Experience of Touch in Health Care: A Meta-Ethnography Across the Health Care Professions

Martina Ann Kelly, Lara Nixon, Caitlin McClurg, Albert Scherpbier, Nigel King, Tim Dornan

Research output: Contribution to journalArticlepeer-review

64 Citations (Scopus)


Touch mediates health professionals’ interactions with patients. Different professionals have reported their practices but what is currently lacking is a well-theorized, interprofessional synthesis. We systematically searched eight databases, identified 41 studies in seven professions—nursing (27), medicine (4), physiotherapy (5), osteopathy (1), counseling (2), psychotherapy (1), dentistry (1)—and completed a meta-ethnographic line-of-argument synthesis. This found that touch is caring, exercises power, and demands safe space. Different professions express care through the medium of touch in different ways. They all, however, expect to initiate touch rather than for patients to do so. Various practices negotiate boundaries that define safe spaces between health care professions and patients. A metaphor—the waltz—integrates the practice of touch. Health care professionals connect physically with patients in ways that form strong relationships between them while “dance steps” help manage the risk that is inherent in such an intimate form of connection.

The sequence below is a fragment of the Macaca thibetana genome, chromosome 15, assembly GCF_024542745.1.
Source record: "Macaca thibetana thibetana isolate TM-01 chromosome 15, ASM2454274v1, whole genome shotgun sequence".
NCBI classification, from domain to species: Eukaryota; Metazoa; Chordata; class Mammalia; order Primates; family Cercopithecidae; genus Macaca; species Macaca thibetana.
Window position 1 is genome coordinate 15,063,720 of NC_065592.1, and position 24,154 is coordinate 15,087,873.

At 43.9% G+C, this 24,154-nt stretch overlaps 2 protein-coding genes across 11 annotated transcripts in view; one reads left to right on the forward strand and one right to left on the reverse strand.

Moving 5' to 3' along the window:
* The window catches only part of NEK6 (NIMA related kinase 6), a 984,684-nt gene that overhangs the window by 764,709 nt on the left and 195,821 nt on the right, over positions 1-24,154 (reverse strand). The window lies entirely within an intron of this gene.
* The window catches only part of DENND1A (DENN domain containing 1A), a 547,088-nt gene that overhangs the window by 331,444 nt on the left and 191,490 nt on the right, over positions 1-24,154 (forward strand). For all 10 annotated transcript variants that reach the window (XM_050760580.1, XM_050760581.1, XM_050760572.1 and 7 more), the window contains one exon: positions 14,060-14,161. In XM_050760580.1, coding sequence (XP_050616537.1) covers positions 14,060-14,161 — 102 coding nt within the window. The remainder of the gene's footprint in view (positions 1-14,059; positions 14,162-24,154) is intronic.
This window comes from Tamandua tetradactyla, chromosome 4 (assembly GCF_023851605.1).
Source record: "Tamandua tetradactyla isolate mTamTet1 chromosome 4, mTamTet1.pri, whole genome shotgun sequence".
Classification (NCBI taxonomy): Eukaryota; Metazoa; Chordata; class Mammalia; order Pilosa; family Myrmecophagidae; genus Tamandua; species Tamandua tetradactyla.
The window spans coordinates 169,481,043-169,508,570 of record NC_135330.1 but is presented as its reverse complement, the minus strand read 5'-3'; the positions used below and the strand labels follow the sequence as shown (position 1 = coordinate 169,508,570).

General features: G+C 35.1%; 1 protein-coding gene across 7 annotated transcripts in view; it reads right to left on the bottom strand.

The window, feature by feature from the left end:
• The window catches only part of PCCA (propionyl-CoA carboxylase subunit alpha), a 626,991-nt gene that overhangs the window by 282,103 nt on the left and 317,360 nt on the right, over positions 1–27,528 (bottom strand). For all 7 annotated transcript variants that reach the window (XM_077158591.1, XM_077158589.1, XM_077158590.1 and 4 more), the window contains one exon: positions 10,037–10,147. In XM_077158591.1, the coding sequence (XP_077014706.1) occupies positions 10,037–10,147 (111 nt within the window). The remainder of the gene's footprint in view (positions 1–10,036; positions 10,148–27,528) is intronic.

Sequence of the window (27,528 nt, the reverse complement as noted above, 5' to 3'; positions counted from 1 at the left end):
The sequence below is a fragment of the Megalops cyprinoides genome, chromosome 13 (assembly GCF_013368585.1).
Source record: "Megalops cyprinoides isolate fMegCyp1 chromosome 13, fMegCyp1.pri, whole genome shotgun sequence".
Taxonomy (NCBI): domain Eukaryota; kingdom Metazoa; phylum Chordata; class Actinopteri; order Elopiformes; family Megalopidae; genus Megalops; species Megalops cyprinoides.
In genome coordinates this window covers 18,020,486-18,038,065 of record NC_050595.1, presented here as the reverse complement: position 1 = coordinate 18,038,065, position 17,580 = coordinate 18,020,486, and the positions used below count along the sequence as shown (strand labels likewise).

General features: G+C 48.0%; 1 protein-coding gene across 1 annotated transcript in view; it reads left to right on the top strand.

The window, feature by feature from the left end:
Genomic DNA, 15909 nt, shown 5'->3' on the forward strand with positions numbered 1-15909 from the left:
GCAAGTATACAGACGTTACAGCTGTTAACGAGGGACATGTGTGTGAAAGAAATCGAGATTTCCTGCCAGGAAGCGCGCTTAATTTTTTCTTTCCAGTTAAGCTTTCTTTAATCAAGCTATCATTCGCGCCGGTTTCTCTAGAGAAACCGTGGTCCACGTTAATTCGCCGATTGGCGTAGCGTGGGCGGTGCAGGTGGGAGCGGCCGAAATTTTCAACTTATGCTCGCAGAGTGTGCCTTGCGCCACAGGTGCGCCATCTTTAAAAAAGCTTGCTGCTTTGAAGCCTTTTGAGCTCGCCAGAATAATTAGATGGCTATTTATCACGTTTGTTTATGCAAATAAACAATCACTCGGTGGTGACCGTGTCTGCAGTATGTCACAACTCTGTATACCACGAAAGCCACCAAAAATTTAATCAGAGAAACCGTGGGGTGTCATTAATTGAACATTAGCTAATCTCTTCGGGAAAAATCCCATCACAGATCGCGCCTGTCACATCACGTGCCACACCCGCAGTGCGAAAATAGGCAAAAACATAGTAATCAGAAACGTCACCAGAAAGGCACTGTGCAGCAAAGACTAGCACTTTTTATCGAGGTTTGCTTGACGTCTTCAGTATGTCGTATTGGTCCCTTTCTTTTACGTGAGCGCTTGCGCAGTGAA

Original languageEnglish
Pages (from-to)200-212
Number of pages13
JournalQualitative Health Research
Issue number2
Early online date11 May 2017
Publication statusPublished - 1 Jan 2018


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